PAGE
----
As indicated above, the saturated thermoplastic vinyl resin polymers or copolymers useful in the base coat formulation of the invention should be formed from at least 85 weight percent of monofunctional viny monomers. However, difunctional monovinyl monomers such as acrylic and methacrylic acids, acrylamide, methacrylamide, 2-hydroxyethyl methacrylate, methacryloxyethyl phosphate and 2-acrylamido-2-methylpropanesulfonic acid, may be used as a minor component of the polymer, i.e., up to a combined total of about 15 weight percent. The incorporation of such monomers may be desirable in some cases to provide a measure of polarity to the coating resin. However, it should be recognized that a concomitant effect of increased polarity is increased water sensitivity. Thus, it is preferred not to employ such polar monomers in the preparation of the paints of this invention unless necessary for the particular application.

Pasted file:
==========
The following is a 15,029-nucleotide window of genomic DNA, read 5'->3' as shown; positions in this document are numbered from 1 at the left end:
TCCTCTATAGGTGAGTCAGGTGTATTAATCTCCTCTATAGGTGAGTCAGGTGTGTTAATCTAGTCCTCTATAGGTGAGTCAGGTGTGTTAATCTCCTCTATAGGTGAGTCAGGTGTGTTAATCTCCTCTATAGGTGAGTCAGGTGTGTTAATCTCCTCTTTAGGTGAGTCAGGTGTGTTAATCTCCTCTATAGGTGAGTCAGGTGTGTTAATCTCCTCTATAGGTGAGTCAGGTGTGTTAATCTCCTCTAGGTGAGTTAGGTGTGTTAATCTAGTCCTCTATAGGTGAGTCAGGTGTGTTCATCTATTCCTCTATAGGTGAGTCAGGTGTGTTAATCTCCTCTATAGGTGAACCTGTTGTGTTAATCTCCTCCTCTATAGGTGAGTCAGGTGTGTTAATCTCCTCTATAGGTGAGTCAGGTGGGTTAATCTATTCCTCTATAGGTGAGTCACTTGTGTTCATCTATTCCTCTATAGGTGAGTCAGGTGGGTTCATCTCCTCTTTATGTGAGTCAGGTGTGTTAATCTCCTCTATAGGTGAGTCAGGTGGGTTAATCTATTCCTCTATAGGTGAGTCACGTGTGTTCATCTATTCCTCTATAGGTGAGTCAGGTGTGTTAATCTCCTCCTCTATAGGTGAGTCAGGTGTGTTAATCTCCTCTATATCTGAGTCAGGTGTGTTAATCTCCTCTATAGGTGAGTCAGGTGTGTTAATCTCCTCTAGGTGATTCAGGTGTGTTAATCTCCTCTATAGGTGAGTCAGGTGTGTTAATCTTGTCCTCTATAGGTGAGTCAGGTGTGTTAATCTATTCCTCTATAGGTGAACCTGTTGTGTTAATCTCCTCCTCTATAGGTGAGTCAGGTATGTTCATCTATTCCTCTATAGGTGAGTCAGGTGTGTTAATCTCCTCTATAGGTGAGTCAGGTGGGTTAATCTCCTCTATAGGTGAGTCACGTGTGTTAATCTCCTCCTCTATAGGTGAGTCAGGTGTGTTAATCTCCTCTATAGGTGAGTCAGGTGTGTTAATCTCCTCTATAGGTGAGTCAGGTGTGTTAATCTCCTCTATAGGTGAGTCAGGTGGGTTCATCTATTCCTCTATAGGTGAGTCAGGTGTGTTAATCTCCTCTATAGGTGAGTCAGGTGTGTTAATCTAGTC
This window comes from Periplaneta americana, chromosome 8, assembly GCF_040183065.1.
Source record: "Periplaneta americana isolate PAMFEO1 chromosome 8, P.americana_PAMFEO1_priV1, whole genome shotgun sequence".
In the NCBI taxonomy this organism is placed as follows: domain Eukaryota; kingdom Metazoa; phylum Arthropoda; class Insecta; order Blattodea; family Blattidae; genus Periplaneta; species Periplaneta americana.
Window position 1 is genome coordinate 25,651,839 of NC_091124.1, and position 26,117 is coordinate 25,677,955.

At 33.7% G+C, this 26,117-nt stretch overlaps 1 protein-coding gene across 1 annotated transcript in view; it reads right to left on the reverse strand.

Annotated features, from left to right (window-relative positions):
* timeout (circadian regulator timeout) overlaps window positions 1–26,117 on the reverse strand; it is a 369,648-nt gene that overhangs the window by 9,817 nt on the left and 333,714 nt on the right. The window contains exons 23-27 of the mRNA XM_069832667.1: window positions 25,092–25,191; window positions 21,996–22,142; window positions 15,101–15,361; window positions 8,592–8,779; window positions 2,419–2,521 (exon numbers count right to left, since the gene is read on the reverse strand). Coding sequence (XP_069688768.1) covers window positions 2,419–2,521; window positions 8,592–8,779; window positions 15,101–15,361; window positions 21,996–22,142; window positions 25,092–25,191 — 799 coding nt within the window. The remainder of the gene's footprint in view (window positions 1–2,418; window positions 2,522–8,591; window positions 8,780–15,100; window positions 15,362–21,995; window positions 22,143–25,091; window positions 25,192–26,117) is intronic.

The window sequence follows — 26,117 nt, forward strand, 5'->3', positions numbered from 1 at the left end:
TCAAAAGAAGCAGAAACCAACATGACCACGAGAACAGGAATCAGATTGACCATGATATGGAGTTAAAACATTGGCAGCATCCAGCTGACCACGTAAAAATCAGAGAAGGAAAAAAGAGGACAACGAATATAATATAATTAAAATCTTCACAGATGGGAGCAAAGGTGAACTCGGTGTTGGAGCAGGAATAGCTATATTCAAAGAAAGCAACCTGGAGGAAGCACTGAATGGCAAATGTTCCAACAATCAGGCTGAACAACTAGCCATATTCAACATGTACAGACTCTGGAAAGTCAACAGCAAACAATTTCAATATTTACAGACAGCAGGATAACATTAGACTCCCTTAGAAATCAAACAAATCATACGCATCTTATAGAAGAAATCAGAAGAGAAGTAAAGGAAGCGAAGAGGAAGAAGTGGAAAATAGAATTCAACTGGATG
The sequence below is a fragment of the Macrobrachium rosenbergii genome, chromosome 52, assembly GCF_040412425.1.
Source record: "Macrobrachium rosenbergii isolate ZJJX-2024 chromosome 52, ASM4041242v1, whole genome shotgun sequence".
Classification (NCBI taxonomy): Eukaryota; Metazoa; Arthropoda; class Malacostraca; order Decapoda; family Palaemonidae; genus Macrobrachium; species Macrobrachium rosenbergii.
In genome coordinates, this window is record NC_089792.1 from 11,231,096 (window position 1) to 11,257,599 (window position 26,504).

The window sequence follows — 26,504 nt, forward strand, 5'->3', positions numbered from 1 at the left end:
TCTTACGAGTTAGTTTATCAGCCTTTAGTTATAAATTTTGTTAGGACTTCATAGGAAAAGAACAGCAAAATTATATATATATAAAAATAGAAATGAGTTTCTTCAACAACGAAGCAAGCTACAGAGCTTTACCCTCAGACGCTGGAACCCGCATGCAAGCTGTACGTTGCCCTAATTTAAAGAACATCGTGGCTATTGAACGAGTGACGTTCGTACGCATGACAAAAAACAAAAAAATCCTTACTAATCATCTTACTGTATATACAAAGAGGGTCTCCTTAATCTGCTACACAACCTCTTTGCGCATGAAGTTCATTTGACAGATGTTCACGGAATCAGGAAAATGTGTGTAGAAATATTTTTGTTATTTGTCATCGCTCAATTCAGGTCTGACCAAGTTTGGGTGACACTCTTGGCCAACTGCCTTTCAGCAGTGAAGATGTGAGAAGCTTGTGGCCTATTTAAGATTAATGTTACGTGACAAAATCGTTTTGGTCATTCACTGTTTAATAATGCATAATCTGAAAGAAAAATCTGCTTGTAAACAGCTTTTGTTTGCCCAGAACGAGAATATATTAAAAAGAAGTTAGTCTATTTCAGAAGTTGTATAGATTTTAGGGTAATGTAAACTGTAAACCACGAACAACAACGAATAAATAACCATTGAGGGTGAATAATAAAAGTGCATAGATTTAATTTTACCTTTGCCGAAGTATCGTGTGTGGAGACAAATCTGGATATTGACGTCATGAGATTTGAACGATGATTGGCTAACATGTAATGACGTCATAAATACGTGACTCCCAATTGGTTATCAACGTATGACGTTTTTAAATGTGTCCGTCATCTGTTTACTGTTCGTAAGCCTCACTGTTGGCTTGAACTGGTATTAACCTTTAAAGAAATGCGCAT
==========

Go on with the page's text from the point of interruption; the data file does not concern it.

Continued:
The essentially linear, gel-free thermoplastic polymers formed from the preferred monomers set forth above should have number average molecular weight (Mn) of less than about 250,000 but not less than about 2,000. Preferred values lie between about 3,000 and about 100,000 with most preferred values being between about 5,000 and about 50,000.

While this base coat composition may include mixtures of polymers or copolymers formed from vinyl monomers as discussed above, it is preferred that the paint solution contain little or no alphabeta olefinically unsaturated resins as conventionally employed in radiation-curable paint resins discussed above. Even though the properties of the paint, particularly adhesion properties, will be affected by its inclusion, up to 5 weight percent based on the total of polymer and solvent monomer of such alpha-beta olefinically unsaturated resins may be tolerated.